• Voclanic ash from nearby Mount George in the soil holds water welland keeps the grapes hydrated
  • Stags Leap District
    • Alluvial and colluvial soils underpinned by clay and volcanic soils – creates a loose HI CALLA free-draining soil that focus cabernet vines to grow strong, deep roots, leading to healthier vines and high quality grapes
    • The Stags Leap name comes from the legend that a great stag, being pursued by hunters, made a seemingly impossible leap between the two rocky peaks that sit high above the valley. This name has been a source of some controversy – specifically the absent possessive apostrophe.
    • Two producers founded in the 1970s – Stags’ Leap Winery (now as well known for its Petite Sirah as for its Cabernet Sauvignon) and Stag’s Leap Wine Cellars (founded by Warren Winiarski) – came to legal blows in the mid-1980s over the name. The former was accused of benefitting from the publicity gained by the latter in the infamous Judgement of Paris tasting.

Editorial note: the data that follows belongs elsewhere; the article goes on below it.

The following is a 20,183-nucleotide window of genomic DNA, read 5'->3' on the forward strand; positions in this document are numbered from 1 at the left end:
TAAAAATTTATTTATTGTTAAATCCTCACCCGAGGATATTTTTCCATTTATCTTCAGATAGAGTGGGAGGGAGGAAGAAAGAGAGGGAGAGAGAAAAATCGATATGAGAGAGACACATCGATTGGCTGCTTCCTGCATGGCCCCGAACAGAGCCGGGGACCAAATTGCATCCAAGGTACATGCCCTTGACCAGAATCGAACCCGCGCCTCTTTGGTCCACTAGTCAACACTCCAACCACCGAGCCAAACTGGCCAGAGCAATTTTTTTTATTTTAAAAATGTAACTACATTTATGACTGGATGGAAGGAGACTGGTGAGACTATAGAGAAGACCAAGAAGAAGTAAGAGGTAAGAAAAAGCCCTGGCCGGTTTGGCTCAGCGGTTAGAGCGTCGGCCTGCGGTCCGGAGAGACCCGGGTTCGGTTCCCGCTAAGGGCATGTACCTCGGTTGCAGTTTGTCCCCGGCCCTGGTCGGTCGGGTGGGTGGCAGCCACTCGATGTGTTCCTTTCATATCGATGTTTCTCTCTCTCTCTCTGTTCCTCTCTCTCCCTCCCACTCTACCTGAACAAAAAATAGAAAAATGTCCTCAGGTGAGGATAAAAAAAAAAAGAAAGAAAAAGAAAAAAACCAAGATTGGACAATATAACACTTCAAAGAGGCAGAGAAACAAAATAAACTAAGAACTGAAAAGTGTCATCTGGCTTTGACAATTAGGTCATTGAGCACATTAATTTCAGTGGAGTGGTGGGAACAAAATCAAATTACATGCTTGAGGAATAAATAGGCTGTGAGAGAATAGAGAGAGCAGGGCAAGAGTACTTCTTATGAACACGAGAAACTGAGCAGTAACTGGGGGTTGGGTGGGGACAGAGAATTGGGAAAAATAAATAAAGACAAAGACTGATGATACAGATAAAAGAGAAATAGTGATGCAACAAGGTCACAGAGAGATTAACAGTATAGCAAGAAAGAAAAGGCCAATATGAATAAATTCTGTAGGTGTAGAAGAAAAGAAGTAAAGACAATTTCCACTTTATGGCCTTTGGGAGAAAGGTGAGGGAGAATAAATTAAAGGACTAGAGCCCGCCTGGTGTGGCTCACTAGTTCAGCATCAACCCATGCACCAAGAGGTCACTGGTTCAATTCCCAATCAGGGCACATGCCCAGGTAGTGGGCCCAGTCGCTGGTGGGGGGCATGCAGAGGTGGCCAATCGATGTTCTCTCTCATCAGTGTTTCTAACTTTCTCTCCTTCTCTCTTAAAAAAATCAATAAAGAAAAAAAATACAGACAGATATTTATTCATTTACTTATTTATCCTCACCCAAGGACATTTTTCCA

• The subsequent ruling was that each would keep the Stags Leap name, but with a distinct apostrophe placement. In the late 1980s, the two producers banded together to fight for the creation of the official Stags Leap District in 1989. That AVA would eschew the apostrophe altogether.
    • Other wineries: Shafer Vineyards, Chimney Rock and Clos du Val
    • Mostly Cab and Bordeaux Blend Red
  • Howell Mountain
    • Located in Vaca mountain range, there is no actual Howell Mountain (named for a township)
    • To be part of the AVA, grapes must be grown above 1400 feet
    • Warm days and cool nights give grapes a “celebrated acid structure and aromatic depth”
    • Cabernet, Merlot, Zinfandel, Petite Syrah, Viognier, Chardonnay


  • Napa = bougie, Sonoma = sleepier
  • Has a much longer history than Napa
  • Russians planted grapes out at Fort Ross on the Coast a quarter century before George Yount planted grapes in the Napa Valley
  • Birthplace or modern California wine due to the Hungarian Count Agoston Haraszthy
    • Fun facts – he was also a founder of a small town in Wisconsin, sheriff of San Diego and creator of Sonomas Buena Vista Winery and the ultimate suitcase clone supplier
    • He was sponsored by the CA governor to go to return to Europe and collected nearly 500 grape variety cuttings